The biggest challenges with Web Analytics adoption are rarely the technology or the tools. Earlier this year, Econsultancy’s Online Measurement and Strategy Report listed top 11 barriers to effective online measurement. Technology was in last position. So where are the challenges hiding? They are in the organization, in the resources and…in the people & their entrenched mind-sets!
Challenge may even come also from where you would not expect it – from your business stakeholders – those for whom you directly work for! Are your audience prepared to face the truth? To become accountable? Or do they prefer to feign ignorance like the 3 monkeys(1)? After all what you don’t know can not hurt you, does it?
“Welcome to the real world!”
Imagine the following situation. An online marketer launches a new campaign microsite – a costly flashy one with HD videos, 3D CGI’s and spectacular design. The marketer is so proud of her/his creation, he/she shows it all around the place and especially to her/his boss. Everyone is impressed, the microsite even wins a web design award and the online marketer is more than happy – he is delighted! Now, how do you think she/he will react if you – the web analyst – come in with figures & facts that demonstrate that actually, the microsite is total disaster (from a business perspective)?
It is actually like parents: they are so proud of their babies who are the cutest & smartest in the world (here also I am talking from experience :-)). If you have friends who are parents and then you demonstrate them in a scientific & objective way that actually their kids are plain stupid and ugly, I am pretty sure they will not invite you for dinner anymore.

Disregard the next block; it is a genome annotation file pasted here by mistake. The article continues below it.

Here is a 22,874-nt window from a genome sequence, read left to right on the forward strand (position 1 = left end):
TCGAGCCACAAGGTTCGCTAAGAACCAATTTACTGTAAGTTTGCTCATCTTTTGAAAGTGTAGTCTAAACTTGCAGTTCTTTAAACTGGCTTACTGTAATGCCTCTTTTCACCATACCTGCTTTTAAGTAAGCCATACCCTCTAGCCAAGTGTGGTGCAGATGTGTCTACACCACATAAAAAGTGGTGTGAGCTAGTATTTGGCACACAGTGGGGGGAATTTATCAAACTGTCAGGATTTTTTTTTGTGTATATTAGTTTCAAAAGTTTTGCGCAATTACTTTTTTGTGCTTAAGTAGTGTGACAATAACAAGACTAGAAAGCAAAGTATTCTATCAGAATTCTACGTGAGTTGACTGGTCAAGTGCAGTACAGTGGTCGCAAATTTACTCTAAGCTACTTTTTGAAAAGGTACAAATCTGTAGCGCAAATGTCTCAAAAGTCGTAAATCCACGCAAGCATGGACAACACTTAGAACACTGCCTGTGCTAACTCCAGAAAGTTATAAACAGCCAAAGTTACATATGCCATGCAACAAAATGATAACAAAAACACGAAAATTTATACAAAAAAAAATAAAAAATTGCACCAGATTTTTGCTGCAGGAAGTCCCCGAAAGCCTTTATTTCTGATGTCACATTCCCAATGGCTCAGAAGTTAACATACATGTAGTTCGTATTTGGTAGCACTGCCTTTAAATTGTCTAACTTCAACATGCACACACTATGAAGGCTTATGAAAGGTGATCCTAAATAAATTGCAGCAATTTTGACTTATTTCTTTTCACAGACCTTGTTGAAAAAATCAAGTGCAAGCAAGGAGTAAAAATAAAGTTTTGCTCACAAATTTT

For business stakeholders, Web analytics is a (often painful) reality check in the beginning. It is saying “bye bye” to judgement based on gut feelings (welcome facts & figures!). Web Analytics is like taking the red pill in the Matrix movie – it shows them how deep the rabbit-hole goes.
In such perspective, do the business stakeholders really want to know? The answer sounds obvious but do not underestimate this aspect. In the poem “Ode on a Distant Prospect of Eton College” (1742), Thomas Grays said “Where ignorance is bliss, ‘tis folly to be wise!”. From there came the proverb “ignorance is bliss” i.e. lack of knowledge results in happiness.
You, as the Web Analytics, you will bring knowledge and potentially put an end to some people happiness. Hoooo you evil!
Don’t shoot the messenger!
In old uncivilized times, it was a kind of custom to kill messengers with bad news. I am really happy that such times are over as otherwise I would been killed... a lot! :-)
As a Web analyst, you need to be prepared to bring bad news – especially when Web Analytics is new to your organisation. People gut feelings about their sites are often wrong. So be careful when bringing your bad news in the beginning. If you don’t, there is a risk that your stakeholders will start fleeing away when seeing you – like if you’ve got the Mexican flu.
This reality check is a necessity – no way to avoid it and it will often hurt in early stages. But people have to accept bad news – they have to know! Otherwise how the hell can they improve?